The Rolling Stones are one band that suffered the most at the hands of the cops. Keith Richards and Mick Jagger were so well known for their hard-partying ways that busting them seemed like an easy win for any police officer. That said, the band also claimed they had been set up on several occasions, but the ‘Raid on Redlands’ will go down in history as the most obvious. There had been increased pressure on the band’s recreational drug use after the News of the World ran a three-part feature entitled “Pop Stars and Drugs: Facts That Will Shock You”, the tabloid paper had also been attacking Jagger and his girlfriend Marianne Faithfull, for which Jagger had begun a libel suit. The raid seemed entirely orchestrated, and facts soon emerged that the paper had collaborated with the police to ensure it got the scoop on the story.
Richards remembered in his memoir Life, “When we got busted at Redlands, it suddenly made us realize that this was a whole different ball game, and that was when the fun stopped. Up until then, it had been as though London existed in a beautiful space where you could do anything you wanted”. It was true, London had provided a refuge of sorts for the creative mind, meaning that when stars went abroad, they encountered an unexpected level of interrogation. It’s something that Jimi Hendrix found out to his detriment when he landed in Toronto on May 3rd, 1969.
Royal Canadian Mounted Police dutifully busted him at Toronto International airport for allegedly “illegally possessing narcotics”. Hendrix, alongside his Experience bandmates Noel Redding and Mitch Mitchell, were collared as they came through customs with the claim they found six small packages inside a glass bottle at the top of Hendrix’s bag — not a great hiding spot.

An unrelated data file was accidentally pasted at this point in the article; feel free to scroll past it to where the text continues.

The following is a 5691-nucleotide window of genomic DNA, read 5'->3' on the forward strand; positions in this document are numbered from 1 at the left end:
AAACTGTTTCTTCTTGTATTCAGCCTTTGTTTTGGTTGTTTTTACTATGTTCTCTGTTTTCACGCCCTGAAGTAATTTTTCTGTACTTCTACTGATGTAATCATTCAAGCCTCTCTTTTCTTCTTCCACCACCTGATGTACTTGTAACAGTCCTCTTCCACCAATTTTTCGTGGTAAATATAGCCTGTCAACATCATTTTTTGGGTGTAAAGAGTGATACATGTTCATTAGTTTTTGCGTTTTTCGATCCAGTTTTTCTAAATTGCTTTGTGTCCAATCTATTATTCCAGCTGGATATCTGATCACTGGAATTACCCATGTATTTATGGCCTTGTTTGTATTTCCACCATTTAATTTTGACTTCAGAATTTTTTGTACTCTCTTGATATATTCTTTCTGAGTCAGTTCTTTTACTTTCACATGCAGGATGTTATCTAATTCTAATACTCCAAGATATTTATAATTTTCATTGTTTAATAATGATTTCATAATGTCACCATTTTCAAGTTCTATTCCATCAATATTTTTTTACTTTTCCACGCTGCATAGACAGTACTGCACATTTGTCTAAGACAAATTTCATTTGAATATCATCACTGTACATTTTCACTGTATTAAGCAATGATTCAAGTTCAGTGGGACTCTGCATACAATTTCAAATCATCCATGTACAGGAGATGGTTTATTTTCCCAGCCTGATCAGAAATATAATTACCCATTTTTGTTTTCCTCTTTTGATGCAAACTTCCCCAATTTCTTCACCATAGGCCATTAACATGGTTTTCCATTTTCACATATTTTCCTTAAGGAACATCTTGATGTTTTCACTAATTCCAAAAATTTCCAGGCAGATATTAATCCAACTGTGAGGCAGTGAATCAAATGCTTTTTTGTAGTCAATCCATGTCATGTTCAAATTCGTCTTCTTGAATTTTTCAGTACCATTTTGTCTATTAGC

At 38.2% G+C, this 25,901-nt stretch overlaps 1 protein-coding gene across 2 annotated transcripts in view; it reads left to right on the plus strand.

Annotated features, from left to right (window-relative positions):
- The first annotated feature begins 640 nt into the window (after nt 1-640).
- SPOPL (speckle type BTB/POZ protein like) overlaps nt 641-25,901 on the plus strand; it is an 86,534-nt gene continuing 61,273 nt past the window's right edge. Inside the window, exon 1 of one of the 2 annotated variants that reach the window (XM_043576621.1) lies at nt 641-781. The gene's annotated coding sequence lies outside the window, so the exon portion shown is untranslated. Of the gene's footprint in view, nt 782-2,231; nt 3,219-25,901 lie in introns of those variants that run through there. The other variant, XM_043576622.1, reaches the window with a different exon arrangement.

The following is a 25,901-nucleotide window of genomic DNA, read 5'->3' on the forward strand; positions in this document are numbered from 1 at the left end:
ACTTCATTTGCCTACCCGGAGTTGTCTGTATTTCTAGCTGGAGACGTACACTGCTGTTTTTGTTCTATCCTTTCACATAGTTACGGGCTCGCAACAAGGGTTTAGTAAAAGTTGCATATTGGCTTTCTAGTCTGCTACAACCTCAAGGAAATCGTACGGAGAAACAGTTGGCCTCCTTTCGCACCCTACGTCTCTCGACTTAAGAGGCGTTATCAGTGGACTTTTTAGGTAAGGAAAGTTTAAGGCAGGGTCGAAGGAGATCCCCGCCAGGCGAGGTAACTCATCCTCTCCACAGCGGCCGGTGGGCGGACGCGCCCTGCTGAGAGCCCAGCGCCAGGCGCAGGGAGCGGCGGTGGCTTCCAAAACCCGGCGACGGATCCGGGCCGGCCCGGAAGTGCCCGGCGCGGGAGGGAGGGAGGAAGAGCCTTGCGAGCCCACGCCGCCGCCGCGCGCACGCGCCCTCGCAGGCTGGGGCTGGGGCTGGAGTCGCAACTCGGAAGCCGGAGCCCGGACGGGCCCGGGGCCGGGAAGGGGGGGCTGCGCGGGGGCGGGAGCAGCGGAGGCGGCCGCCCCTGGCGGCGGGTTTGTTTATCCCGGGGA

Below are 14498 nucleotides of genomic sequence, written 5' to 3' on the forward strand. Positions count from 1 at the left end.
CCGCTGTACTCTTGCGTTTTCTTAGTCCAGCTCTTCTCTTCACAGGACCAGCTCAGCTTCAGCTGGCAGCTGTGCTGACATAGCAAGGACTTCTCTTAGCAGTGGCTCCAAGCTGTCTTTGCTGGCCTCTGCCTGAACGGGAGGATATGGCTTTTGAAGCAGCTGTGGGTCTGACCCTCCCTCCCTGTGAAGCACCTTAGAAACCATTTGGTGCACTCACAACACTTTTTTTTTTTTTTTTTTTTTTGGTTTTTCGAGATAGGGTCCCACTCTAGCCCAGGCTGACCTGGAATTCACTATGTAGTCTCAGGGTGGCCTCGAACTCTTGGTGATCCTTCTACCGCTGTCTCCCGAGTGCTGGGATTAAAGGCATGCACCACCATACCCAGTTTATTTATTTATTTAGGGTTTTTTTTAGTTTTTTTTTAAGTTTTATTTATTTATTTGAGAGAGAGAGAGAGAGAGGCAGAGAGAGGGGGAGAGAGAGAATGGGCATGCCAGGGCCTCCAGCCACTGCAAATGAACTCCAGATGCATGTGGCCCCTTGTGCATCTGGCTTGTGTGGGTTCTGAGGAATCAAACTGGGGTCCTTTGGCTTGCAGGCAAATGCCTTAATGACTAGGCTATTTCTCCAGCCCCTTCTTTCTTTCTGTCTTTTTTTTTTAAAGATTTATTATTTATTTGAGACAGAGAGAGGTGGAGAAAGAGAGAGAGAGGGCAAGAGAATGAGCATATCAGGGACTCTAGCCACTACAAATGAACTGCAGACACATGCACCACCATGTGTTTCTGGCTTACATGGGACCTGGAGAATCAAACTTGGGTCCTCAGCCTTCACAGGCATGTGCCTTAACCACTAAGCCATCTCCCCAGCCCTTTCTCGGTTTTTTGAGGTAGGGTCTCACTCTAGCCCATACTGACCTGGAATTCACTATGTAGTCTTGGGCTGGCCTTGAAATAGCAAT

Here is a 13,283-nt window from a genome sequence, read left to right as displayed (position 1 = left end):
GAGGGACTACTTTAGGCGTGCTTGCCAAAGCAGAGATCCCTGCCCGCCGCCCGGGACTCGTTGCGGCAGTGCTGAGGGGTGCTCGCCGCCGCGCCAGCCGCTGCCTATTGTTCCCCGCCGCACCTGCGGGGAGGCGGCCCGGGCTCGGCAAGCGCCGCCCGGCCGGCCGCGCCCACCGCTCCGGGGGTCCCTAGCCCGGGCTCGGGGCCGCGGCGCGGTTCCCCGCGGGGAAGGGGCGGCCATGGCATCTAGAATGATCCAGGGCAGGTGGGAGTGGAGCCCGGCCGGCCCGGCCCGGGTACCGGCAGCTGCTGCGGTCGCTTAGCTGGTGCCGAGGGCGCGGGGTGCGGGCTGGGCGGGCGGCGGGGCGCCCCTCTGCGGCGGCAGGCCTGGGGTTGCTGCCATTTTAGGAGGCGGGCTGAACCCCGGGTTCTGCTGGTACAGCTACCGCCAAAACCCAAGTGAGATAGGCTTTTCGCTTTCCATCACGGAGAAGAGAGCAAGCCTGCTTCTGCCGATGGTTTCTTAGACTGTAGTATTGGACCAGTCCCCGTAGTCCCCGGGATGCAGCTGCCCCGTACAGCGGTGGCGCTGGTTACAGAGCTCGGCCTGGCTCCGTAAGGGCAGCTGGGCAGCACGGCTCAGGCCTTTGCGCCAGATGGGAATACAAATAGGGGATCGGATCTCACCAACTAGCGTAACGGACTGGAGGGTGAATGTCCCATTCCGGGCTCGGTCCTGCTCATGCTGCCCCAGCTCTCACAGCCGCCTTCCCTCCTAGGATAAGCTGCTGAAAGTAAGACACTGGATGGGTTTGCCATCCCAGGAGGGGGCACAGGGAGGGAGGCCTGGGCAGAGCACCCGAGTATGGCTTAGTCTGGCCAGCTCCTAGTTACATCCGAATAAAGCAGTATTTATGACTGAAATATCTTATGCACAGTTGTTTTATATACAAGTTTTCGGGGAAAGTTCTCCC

In the middle of a huge North American tour, having finally found some industry footing within his homeland, Hendrix was naturally hounded by the press following his arrest. As everybody clamoured for comment, some even making their own up suggesting he was carrying heroin, Hendrix stood firm amid the barrage of questions, simply replied: “No comment. I’m innocent and my lawyers will prove it.”
Sources at the time claimed that the Mounties were waiting for Hendrix’s plane from Detroit to land and were, at first, unable to make a clear identification of the substances. They held Hendrix and his band until a mobile laboratory could be deployed to the scene. A delay of four hours eventually ended as Hendrix was taken to police headquarters, later being released on a $10,000 bail. The next night, admittedly dazed by proceedings, Hendrix told the crowd at Lake Ontario: “I want you to forget what happened yesterday and tomorrow and today. Tonight we’re going to create a whole new world.”
The entire experience clearly perturbed Hendrix, and at his hearing, it was even clearer he felt he had been set up. Arriving in his usual attire of headband and kaleidoscope garments, Hendrix only spoke a few words but cast a look toward the bench that pierced the soul of all who was entrapped within it. Hendrix’s lawyers made the case that the drugs were planted.